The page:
FBI bombshell on Hilary Clinton dominates headlines

While continuing their recent run of losses, equity markets have commenced the new trading week relatively calm and with minor losses at the time of writing. Following the breaking news late on Friday and ongoing headlines into the weekend over the FBI once again reviewing the emails of U.S. Presidential Candidate Hilary Clinton there would have been concerns over an anxious beginning of the week in trading, although the atmosphere has been relatively calm so far.

With just over one week until the U.S. election takes place, it is very much possible that this will drive the financial market volatility in the week ahead. Generally speaking, the US election should not have a strong impact on the financial markets, however this is an unusual case with this race consistent of what is arguably the two most unpopular candidates in history and we should rule nothing out of the equation. 

 

Could the financial markets react negatively to either outcome?

Although the strongest risks with the U.S. election outcome would rest with Donald Trump being declared as the winner considering this has not been priced into the markets, there is even an argument to be made that Hilary Clinton being declared the winner could result in a more subdued reaction when you bear in mind that this ongoing FBI saga is going to dominate the early weeks of her Presidential reign at the very least.

Political news aside, another reason to believe that the markets might react negatively to Hilary Clinton being declared the winner is also because this would provide further momentum to the rising expectations that the Federal Reserve will be raising U.S. interest rates in December. The U.S. GDP report released last Friday has provided further optimism over the prospect of the Federal Reserve raising U.S. interest rates at the end of the year, which is still seen as a negative for emerging market assets, precious metals and the stock markets.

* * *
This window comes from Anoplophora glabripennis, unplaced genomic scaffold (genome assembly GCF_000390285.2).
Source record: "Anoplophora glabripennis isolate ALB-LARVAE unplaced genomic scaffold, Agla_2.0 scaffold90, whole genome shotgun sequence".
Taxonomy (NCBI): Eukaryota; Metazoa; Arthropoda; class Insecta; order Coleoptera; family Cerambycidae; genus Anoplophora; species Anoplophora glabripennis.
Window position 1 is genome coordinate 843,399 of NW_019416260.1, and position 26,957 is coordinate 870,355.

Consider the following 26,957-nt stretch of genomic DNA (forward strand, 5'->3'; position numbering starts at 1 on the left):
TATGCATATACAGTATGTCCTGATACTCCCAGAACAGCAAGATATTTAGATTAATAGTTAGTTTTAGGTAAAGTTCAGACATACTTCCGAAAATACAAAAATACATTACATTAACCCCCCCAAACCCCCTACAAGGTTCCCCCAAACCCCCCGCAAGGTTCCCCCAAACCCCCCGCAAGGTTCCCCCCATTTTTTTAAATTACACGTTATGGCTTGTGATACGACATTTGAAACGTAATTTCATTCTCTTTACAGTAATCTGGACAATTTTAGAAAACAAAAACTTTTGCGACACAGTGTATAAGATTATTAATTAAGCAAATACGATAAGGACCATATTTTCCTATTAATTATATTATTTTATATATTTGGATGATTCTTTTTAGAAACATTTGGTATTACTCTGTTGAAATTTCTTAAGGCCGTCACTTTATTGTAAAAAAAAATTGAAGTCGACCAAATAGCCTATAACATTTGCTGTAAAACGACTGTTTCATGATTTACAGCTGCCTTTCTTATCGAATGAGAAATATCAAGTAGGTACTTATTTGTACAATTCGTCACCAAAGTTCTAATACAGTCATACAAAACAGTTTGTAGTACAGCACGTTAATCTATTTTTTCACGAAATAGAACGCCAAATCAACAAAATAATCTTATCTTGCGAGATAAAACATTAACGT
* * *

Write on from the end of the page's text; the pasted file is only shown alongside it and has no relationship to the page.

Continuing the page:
Gold edging towards $1,270

Gold has so far opened the new trading week with losses slipping from close to $1280 to $1,272 after appreciating significantly as a safe-haven asset on Friday following the breaking news over the FBI and Hilary Clinton. There is still just over one week to go until the U.S. election outcome is confirmed and any sudden turns in the tide towards Donald Trump as the winner should in theory provide encouragement for Gold to climb higher in valuation.

 

WTI oil below $50

WTI oil looks set to conclude the month of October close to where the commodity opened the month after falling to three-week lows last week. The losses have followed concerns that OPEC will be unable to agree on the unexpected production cut during their meeting in November. This is part of the problem with such an unusual preliminary agreement towards agreeing to a production cut in November, meaning the previous gains were not a result of confirmation of an impending production cut but on the hypothetical circumstance that it will take place.

Any further concerns over OPEC not following through with their previous commitment to confirming a production cut in November will likely result in further selling, while confirmation of what the market is looking for should support prices over the medium term.

 

GBP/USD struggling below 1.22

Movements in the British pound/U.S. dollar (GBP/USD) currency pair are narrow with limited volatility as the Cable continues to attempt to stabilise around the 1.22 region. There are still clearly no buyers for the pound in this current environment and the recovery of losses seen last week should be seen as exactly just that, a recovery of losses.

While the recent indications that members of the pro-remain contingent before the EU referendum outcome will take part in the Brexit negotiations should slow down concerns that the current government will go too far with their “hard-line” approach towards the European Union in the divorce proceedings, these ongoing headlines over the future of Bank of England (BoE) Governor Mark Carney’s future does present a risk to investor sentiment over the shorter term.

 

Chinese yuan begins to recover losses

After hitting repeated historic lows against the dollar throughout the past week, the yuan is making an attempt to recover its losses. Although the overwhelming majority of market expectations do now see the dollar/yuan moving towards 7 before the end of 2016, it will not be one-way traffic and we should expect there to be a period of recovery in the currency.

What I find more interesting about the recent recovery is that it has resulted in the Shanghai Composite Index concluding trading slightly lower on Monday. I mentioned last week that investors should focus towards whether a correlation emerges between yuan weakness and stock market strength. We have seen this correlation emerge in the past with the Yen/Nikkei, Euro/DAX and more recently to date with the pound/FTSE 100 and it is possible that history could repeat itself.